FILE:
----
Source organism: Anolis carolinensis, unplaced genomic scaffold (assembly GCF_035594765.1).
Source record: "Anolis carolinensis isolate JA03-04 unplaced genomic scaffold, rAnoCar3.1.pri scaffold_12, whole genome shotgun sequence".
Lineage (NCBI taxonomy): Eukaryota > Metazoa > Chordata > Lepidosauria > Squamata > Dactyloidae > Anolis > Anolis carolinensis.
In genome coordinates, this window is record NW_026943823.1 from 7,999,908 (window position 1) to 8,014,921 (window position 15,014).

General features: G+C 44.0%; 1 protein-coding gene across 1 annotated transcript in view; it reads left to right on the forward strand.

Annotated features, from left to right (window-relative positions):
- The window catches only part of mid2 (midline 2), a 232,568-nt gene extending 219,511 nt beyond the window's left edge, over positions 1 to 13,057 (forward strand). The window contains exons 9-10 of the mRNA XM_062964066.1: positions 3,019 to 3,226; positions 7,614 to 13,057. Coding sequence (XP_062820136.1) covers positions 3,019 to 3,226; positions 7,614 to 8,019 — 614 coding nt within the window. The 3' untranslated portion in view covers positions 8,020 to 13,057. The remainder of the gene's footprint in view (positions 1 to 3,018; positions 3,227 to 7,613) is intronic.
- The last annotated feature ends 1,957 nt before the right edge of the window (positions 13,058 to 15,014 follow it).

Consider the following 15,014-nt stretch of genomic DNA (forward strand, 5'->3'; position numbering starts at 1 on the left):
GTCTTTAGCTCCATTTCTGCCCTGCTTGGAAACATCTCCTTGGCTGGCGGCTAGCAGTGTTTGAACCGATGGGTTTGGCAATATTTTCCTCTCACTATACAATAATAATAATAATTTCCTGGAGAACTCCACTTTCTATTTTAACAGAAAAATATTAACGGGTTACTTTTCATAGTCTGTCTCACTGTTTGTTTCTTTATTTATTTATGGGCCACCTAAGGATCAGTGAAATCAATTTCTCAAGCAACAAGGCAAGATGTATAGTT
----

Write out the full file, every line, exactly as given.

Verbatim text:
Source organism: Anolis carolinensis, unplaced genomic scaffold (assembly GCF_035594765.1).
Source record: "Anolis carolinensis isolate JA03-04 unplaced genomic scaffold, rAnoCar3.1.pri scaffold_12, whole genome shotgun sequence".
Lineage (NCBI taxonomy): Eukaryota > Metazoa > Chordata > Lepidosauria > Squamata > Dactyloidae > Anolis > Anolis carolinensis.
In genome coordinates, this window is record NW_026943823.1 from 7,999,908 (window position 1) to 8,014,921 (window position 15,014).

General features: G+C 44.0%; 1 protein-coding gene across 1 annotated transcript in view; it reads left to right on the forward strand.

Annotated features, from left to right (window-relative positions):
- The window catches only part of mid2 (midline 2), a 232,568-nt gene extending 219,511 nt beyond the window's left edge, over positions 1 to 13,057 (forward strand). The window contains exons 9-10 of the mRNA XM_062964066.1: positions 3,019 to 3,226; positions 7,614 to 13,057. Coding sequence (XP_062820136.1) covers positions 3,019 to 3,226; positions 7,614 to 8,019 — 614 coding nt within the window. The 3' untranslated portion in view covers positions 8,020 to 13,057. The remainder of the gene's footprint in view (positions 1 to 3,018; positions 3,227 to 7,613) is intronic.
- The last annotated feature ends 1,957 nt before the right edge of the window (positions 13,058 to 15,014 follow it).

Consider the following 15,014-nt stretch of genomic DNA (forward strand, 5'->3'; position numbering starts at 1 on the left):
GTCTTTAGCTCCATTTCTGCCCTGCTTGGAAACATCTCCTTGGCTGGCGGCTAGCAGTGTTTGAACCGATGGGTTTGGCAATATTTTCCTCTCACTATACAATAATAATAATAATTTCCTGGAGAACTCCACTTTCTATTTTAACAGAAAAATATTAACGGGTTACTTTTCATAGTCTGTCTCACTGTTTGTTTCTTTATTTATTTATGGGCCACCTAAGGATCAGTGAAATCAATTTCTCAAGCAACAAGGCAAGATGTATAGTT